Many people see a close resemblance between this snake and the several rattlesnake species that share its range. As you can see from the photo, a similar appearance and display is seen in other Viperids as well, such as Africa’s Puff Adder.


The Terrarium

Youngsters may be accommodated in 10 gallon aquariums. Average-sized adults can be kept in a 20 gallon long-style aquarium, with a 30 gallon being preferable for extra-large individuals or pairs. The tank’s screen lid must be secured by cage clips, as they are very powerful, even by snake standards.


Natural burrowers, Western Hognose Snakes are most comfortable below-ground. A deep layer of cypress mulch or aspen is preferable to newspapers as a substrate. I’ve kept Eastern Hognose Snakes on a sand/gravel mix, but the possibility of impactions has been raised by some keepers; please post below for further information.


Native to arid environments, Western Hognose Snakes do not fare well in damp enclosures.


Eastern Hognose Snake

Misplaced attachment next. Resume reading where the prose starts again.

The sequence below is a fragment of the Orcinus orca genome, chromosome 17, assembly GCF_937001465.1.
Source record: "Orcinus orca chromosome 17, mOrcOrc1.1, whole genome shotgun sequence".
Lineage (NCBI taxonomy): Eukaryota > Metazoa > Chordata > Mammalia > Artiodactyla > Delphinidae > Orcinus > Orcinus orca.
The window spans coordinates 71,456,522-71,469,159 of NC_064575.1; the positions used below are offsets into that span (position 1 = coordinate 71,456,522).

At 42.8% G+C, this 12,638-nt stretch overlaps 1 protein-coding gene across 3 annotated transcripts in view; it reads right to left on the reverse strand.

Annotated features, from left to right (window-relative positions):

Uploaded to Wikipedia Commons by Bladerunner8u

Heat and Light

Western Hognose Snakes do well at a temperature gradient of 75-82 F. An incandescent bulb or sub-tank heat pad should be used to create a basking spot of 90 F.


A ceramic heater, heat pad, or red/black reptile night bulb can be employed to provide heat after dark.



Not nearly as picky as its east coast cousin, the Western Hognose takes toads, lizards, other snakes, rodents and the eggs of turtles, lizards, and birds with equal gusto.; locusts and other large invertebrates have also been reported as food items.  I recall one study in which this species was identified as the major nest predator of an endangered turtle (the details escape me right now).


Captive adults readily accept mice, but hatchlings prefer lizard or toad-scented pink mice at first (some keepers report that water from canned tuna also works well). In time, they can be weaned onto unscented mice.



In their natural habitat, Western Hognose Snakes breed from March-May, and females deposit 4-25 eggs approximately 3 months later. The 6-7.5 inch long youngsters hatch in 7-9 weeks, and are sexually mature at 2-3 years of age. The published longevity for this species is just short of 20 years.


Pets are not so closely tied to the seasons as are wild individuals. Please post below for detailed information on captive breeding.


 Further Reading

Madagascar Giant Hognose Snake Care